A Timeline of US Public Land Acts

Cash & Credit Sales, Military Bounty, Preemptions, Donations & the Homestead Act

Land legislation and US public land acts played an important role in the settlement of the American West.
Getty / Danita Delimont

Beginning with the Congressional Act of 16 September 1776 and the Land Ordinance of 1785, a wide variety of Congressional acts governed the distribution of federal land in the thirty public land states. Various acts opened up new territories, established the practice of offering land as compensation for military service, and extended preemption rights to squatters. These acts each resulted in the first transfer of land from the federal government to individuals.

This list is not exhaustive, and does not include acts that temporarily extended the provisions of earlier acts, or private acts that were passed for the benefit of individuals.

Timeline of U.S. Public Land Acts

16 September 1776: This Congressional Act established guidelines for granting lands of 100 to 500 acres, termed "bounty land," for those who enlisted in the Continental Army to fight in the American Revolution.

That Congress make provision for granting lands, in the following proportions: to the officers and soldiers who shall so engage in the service, and continue therein to the close of the war, or until discharged by Congress, and to the representatives of such officers and soldiers as shall be slain by the enemy:

To a colonel, 500 acres; to a lieutenant colonel, 450; to a major, 400; to a captain, 300; to a lieutenant, 200; to an ensign, 150; each non-commissioned officer and soldier, 100...

20 May 1785: Congress enacted the first law to manage the Public Lands that resulted from the thirteen newly independent states agreeing to relinquish their western land claims and allow the land to become the joint property of all citizens of the new nation. The 1785 Ordinance for the public lands northwest of the Ohio provided for their survey and sale in tracts of no less than 640 acres.

This began the cash-entry system for federal lands.

Be it ordained by the United States in Congress assembled, that the territory ceded by individual States to the United States, which has been purchased of the Indian inhabitants, shall be disposed of in the following manner...

10 May 1800: The Land Act of 1800, also known as the Harrison Land Act for its author William Henry Harrison, reduced the minimum purchasable unit of land to 320 acres, and also introduced the option of credit sales to encourage land sales. Land purchased under the Harrison Land Act of 1820 could be payed for in four designated payments over a period of four years. The government ultimately ended up expelling thousands of individuals who could not make the repayment of their loans within the set time, and some of this land ended up being resold by the federal government several times before defaults were rescinded by the Land Act of 1820.

An act providing for the sale of the land of the United States, in the territory north-west of the Ohio, and above the mouth of the Kentucky river.

3 March 1801: Passage of the 1801 Act was the first of many laws passed by Congress giving preemption or preference rights to settlers in the Northwest Territory who had purchased lands from John Cleves Symmes, a judge of the Territory whose own claims to the lands had been nullified.

An Act giving a right of pre-emption to certain persons to certain persons who have contracted with John Cleves Symmes, or his associates, for lands lying between the Miami rivers, in the territory of the United States northwest of the Ohio.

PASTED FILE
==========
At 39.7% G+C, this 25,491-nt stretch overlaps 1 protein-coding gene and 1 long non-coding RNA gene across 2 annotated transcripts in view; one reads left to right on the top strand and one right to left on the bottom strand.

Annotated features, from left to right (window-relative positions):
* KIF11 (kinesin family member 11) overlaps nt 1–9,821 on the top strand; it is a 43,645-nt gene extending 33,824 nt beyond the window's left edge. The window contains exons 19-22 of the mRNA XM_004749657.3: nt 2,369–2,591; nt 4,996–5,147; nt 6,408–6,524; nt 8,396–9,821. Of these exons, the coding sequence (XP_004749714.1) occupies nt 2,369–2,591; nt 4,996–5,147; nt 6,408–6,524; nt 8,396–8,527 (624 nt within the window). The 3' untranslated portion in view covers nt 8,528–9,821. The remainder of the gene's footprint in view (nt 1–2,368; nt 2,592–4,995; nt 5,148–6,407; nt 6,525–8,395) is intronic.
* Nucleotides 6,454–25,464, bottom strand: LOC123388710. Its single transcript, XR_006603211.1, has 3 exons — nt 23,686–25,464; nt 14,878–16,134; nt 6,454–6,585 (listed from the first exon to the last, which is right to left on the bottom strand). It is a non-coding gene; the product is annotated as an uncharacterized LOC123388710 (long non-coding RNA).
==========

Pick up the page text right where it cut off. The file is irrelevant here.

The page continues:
3 March 1807: Congress passed a law granting preemption rights to certain settlers in Michigan Territory, where a number of grants had been made under both prior French and British rule.

...to every person or persons in actual possession, occupancy, and improvement, of any tract or parcel of land in his, her, or their own right, at the time of the passing of this act, within that part of the Territory of Michigan, to which the Indian title has been extinguished, and which said tract or parcel of land was settled, occupied, and improved, by him, her, or them, prior to and on the first day of July, one thousand seven hundred and ninety six...the said tract or parcel of land thus possessed, occupied, and improved, shall be granted, and such occupant or occupants shall be confirmed in the title to the same, as an estate of inheritance, in fee simple...

3 March 1807: The Intrusion Act of 1807 attempted to discourage squatters, or "settlements being made on lands ceded to the United States, until authorized by law." The act also authorized the government to forcibly remove squatters from privately-owned land if the owners petitioned the government. Existing squatters on unoccupied land were allowed to claim as "tenants of will" up to 320 acres if they registered with the local land office by the end of 1807. They also agreed to give "quiet possession" or abandon the land when the government disposed of it to others.

That any person or persons who, before the passing of this act, had taken possession of, occupied, or made a settlement on any lands ceded or secured to the United States...and who at the time of passing this act does or do actually inhabit and reside on such lands, may, at any time prior to the first day of January next, apply to the proper register or recorder...such applicant or applicants to remin on such tract or tracts of land, not exceeding three hundred and twenty acres for each applicant, as tenants at will, on such terms and conditions as shall prevent any waste or damages on such lands...

5 February 1813: The Illinois Preemption Act of 5 February 1813 granted preemption rights to all actual settlers in Illinois. This was the first law enacted by Congress which conveyed blanket preemption rights to all squatters in a specified region and not simply to certain categories of claimants, taking the unusual step of going against the recommendation of the House Committee on Public Lands, which strongly opposed granting blanket preemption rights on the grounds that doing so would encourage future squatting.1

That every person, or legal representative of every person, who has actually inhabited and cultivated a tract of land lying in either of the districts established for the sale of public lands, in the Illinois territory, which tract is not rightfully claimed by any other person and who shall not have removed from said territory; every such person and his legal representatives shall be entitled to a preference in becoming the purchaser from the United States of such tract of land at private sale...